The policies and atmosphere of the second Gilded Age

Metropolitan Museum of Art implements mandatory admission charge for non-New Yorkers

The Metropolitan Museum of Art in New York City announced last week that as of March 1 it would institute a mandatory admission fee of $25 for all visitors who don’t live in the state of New York. Up to now, admission has been on a pay-as-you-wish basis, with $25 being only a “suggested” amount. Under the new policy, the mandatory admission for out-of-state visitors will continue to be $17 for those over the age of 65, and $12 for students.

The Metropolitan Museum of Art in New York City

The new policy does not come as a complete surprise, following as it does reports last spring that some such change was in the offing. The Met has been running an annual deficit of more than $10 million. Mounting financial problems contributed to the departure of the museum’s director, Thomas P. Campbell, last year.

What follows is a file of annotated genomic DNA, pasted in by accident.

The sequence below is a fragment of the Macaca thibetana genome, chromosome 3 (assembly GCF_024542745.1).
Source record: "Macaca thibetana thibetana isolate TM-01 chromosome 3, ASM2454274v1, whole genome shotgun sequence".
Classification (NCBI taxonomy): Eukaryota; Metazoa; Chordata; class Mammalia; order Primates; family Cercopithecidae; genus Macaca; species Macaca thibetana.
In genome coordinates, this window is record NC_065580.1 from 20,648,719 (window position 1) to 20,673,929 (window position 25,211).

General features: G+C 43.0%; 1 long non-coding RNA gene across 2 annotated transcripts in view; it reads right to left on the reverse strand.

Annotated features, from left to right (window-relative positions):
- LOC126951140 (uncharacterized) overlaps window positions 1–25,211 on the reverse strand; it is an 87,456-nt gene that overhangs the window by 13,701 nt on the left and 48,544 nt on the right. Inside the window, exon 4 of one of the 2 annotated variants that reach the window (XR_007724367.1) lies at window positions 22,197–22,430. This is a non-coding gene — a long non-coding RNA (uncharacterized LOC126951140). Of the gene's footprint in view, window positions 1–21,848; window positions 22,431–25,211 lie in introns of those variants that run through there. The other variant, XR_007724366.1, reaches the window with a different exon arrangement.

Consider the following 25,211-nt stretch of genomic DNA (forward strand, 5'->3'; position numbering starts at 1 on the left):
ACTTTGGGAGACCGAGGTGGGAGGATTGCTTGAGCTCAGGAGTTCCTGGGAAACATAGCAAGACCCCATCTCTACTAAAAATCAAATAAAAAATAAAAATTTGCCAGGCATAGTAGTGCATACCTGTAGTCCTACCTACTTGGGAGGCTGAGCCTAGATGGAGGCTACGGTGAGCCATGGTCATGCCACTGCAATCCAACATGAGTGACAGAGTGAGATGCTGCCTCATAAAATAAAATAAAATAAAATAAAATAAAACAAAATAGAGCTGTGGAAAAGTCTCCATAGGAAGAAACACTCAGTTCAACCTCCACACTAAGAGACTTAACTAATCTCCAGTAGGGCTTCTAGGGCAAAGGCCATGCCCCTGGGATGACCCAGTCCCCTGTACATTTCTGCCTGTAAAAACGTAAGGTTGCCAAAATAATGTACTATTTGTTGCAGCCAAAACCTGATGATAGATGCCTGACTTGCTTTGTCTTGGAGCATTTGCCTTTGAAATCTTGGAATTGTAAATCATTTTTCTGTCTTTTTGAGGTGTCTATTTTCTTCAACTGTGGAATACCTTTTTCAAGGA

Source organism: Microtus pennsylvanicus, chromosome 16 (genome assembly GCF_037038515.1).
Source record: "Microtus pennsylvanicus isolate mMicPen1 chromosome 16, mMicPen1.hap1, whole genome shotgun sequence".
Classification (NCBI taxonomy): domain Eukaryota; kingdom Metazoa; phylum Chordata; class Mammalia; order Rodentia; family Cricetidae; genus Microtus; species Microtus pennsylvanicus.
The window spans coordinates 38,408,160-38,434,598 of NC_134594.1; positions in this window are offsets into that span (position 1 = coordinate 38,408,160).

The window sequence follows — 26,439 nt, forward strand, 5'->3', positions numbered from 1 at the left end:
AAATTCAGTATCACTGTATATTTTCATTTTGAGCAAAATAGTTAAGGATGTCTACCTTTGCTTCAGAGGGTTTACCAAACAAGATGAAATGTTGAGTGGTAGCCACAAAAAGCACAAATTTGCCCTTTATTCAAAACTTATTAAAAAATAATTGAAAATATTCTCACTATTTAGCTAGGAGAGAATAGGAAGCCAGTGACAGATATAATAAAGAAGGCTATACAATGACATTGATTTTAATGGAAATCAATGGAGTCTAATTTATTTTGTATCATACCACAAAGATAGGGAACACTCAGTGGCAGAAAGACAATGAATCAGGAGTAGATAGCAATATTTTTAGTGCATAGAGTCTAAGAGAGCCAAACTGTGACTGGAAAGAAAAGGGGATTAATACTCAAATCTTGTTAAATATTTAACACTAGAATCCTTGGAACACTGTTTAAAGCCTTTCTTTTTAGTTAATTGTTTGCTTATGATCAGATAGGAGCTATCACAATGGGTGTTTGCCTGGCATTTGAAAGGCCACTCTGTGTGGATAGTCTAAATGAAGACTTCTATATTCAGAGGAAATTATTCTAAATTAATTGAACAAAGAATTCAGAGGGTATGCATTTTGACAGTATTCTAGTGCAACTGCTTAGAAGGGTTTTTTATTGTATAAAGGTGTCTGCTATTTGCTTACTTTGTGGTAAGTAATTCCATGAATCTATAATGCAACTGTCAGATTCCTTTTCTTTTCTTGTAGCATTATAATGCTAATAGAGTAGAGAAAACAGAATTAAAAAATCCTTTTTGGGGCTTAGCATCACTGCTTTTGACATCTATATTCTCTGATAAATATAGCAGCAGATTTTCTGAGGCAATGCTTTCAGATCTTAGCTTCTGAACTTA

After months of behind-the-scenes consultations, the wealthy patrons on the Met’s board of directors, headed by president and chief executive officer Daniel Weiss, concluded that maintaining a voluntary admission policy for New York City and state residents, while making it mandatory for all others, would make the change more palatable politically. The museum hopes to raise an additional $6 to $10 million annually.

As an additional concession, the Met administration announced that a single admission would be good for a three-day consecutive period at all three of the Met’s locations, including the Met Breuer building (formerly the Whitney Museum on nearby Madison Avenue) and the Cloisters uptown in Washington Heights.

The argument that no New Yorkers will suffer and that out-of-state visitors can and should pay full price is simply foul. On the most immediate level, it creates an artificial distinction between residents of the city’s five boroughs and those who live just across the Hudson River in the cities of Newark, Jersey City, Bayonne and many other parts of the tri-state metropolitan area, including nearby Connecticut. Only students from New Jersey and Connecticut will continue to be granted voluntary admission privileges.